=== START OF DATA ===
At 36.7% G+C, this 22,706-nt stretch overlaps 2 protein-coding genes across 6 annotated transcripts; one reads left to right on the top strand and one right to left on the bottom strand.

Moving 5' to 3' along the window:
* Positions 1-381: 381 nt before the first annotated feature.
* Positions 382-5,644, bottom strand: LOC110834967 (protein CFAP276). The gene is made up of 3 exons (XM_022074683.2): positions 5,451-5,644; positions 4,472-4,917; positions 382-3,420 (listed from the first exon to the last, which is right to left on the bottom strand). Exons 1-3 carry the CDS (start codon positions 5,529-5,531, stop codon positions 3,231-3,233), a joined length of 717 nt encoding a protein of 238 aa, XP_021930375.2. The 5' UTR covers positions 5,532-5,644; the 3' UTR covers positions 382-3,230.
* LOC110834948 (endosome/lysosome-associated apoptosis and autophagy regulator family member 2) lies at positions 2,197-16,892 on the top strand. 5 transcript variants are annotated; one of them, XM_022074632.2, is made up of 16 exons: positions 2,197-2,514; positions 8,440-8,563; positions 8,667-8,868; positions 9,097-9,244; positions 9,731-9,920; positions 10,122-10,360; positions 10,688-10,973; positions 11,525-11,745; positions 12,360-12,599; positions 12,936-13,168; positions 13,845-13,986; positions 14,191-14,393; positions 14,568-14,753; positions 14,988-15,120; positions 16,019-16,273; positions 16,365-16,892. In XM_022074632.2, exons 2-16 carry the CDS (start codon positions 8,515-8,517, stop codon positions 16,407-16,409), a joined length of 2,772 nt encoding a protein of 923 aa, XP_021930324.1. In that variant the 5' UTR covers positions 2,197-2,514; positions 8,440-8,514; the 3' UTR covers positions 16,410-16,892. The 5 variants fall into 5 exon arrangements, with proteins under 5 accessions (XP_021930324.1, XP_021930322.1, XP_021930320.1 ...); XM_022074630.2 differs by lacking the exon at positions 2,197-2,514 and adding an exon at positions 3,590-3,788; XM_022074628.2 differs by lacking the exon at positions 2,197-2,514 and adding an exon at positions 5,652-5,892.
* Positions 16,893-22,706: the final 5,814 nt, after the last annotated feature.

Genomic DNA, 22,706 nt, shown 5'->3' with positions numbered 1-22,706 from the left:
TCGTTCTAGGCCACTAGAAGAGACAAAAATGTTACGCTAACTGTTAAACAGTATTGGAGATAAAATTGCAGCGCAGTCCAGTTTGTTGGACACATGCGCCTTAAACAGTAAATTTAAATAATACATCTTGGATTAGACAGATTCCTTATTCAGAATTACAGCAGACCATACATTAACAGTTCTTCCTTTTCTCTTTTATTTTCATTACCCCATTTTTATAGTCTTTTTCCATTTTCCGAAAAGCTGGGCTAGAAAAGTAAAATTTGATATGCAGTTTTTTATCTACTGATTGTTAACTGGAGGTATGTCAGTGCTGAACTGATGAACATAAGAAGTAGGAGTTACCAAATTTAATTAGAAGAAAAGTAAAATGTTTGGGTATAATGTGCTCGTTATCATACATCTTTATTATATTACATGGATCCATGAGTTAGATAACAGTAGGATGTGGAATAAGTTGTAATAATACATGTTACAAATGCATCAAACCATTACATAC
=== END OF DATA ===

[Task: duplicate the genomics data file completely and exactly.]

At 36.7% G+C, this 22,706-nt stretch overlaps 2 protein-coding genes across 6 annotated transcripts; one reads left to right on the top strand and one right to left on the bottom strand.

Moving 5' to 3' along the window:
* Positions 1-381: 381 nt before the first annotated feature.
* Positions 382-5,644, bottom strand: LOC110834967 (protein CFAP276). The gene is made up of 3 exons (XM_022074683.2): positions 5,451-5,644; positions 4,472-4,917; positions 382-3,420 (listed from the first exon to the last, which is right to left on the bottom strand). Exons 1-3 carry the CDS (start codon positions 5,529-5,531, stop codon positions 3,231-3,233), a joined length of 717 nt encoding a protein of 238 aa, XP_021930375.2. The 5' UTR covers positions 5,532-5,644; the 3' UTR covers positions 382-3,230.
* LOC110834948 (endosome/lysosome-associated apoptosis and autophagy regulator family member 2) lies at positions 2,197-16,892 on the top strand. 5 transcript variants are annotated; one of them, XM_022074632.2, is made up of 16 exons: positions 2,197-2,514; positions 8,440-8,563; positions 8,667-8,868; positions 9,097-9,244; positions 9,731-9,920; positions 10,122-10,360; positions 10,688-10,973; positions 11,525-11,745; positions 12,360-12,599; positions 12,936-13,168; positions 13,845-13,986; positions 14,191-14,393; positions 14,568-14,753; positions 14,988-15,120; positions 16,019-16,273; positions 16,365-16,892. In XM_022074632.2, exons 2-16 carry the CDS (start codon positions 8,515-8,517, stop codon positions 16,407-16,409), a joined length of 2,772 nt encoding a protein of 923 aa, XP_021930324.1. In that variant the 5' UTR covers positions 2,197-2,514; positions 8,440-8,514; the 3' UTR covers positions 16,410-16,892. The 5 variants fall into 5 exon arrangements, with proteins under 5 accessions (XP_021930324.1, XP_021930322.1, XP_021930320.1 ...); XM_022074630.2 differs by lacking the exon at positions 2,197-2,514 and adding an exon at positions 3,590-3,788; XM_022074628.2 differs by lacking the exon at positions 2,197-2,514 and adding an exon at positions 5,652-5,892.
* Positions 16,893-22,706: the final 5,814 nt, after the last annotated feature.

Genomic DNA, 22,706 nt, shown 5'->3' with positions numbered 1-22,706 from the left:
TCGTTCTAGGCCACTAGAAGAGACAAAAATGTTACGCTAACTGTTAAACAGTATTGGAGATAAAATTGCAGCGCAGTCCAGTTTGTTGGACACATGCGCCTTAAACAGTAAATTTAAATAATACATCTTGGATTAGACAGATTCCTTATTCAGAATTACAGCAGACCATACATTAACAGTTCTTCCTTTTCTCTTTTATTTTCATTACCCCATTTTTATAGTCTTTTTCCATTTTCCGAAAAGCTGGGCTAGAAAAGTAAAATTTGATATGCAGTTTTTTATCTACTGATTGTTAACTGGAGGTATGTCAGTGCTGAACTGATGAACATAAGAAGTAGGAGTTACCAAATTTAATTAGAAGAAAAGTAAAATGTTTGGGTATAATGTGCTCGTTATCATACATCTTTATTATATTACATGGATCCATGAGTTAGATAACAGTAGGATGTGGAATAAGTTGTAATAATACATGTTACAAATGCATCAAACCATTACATAC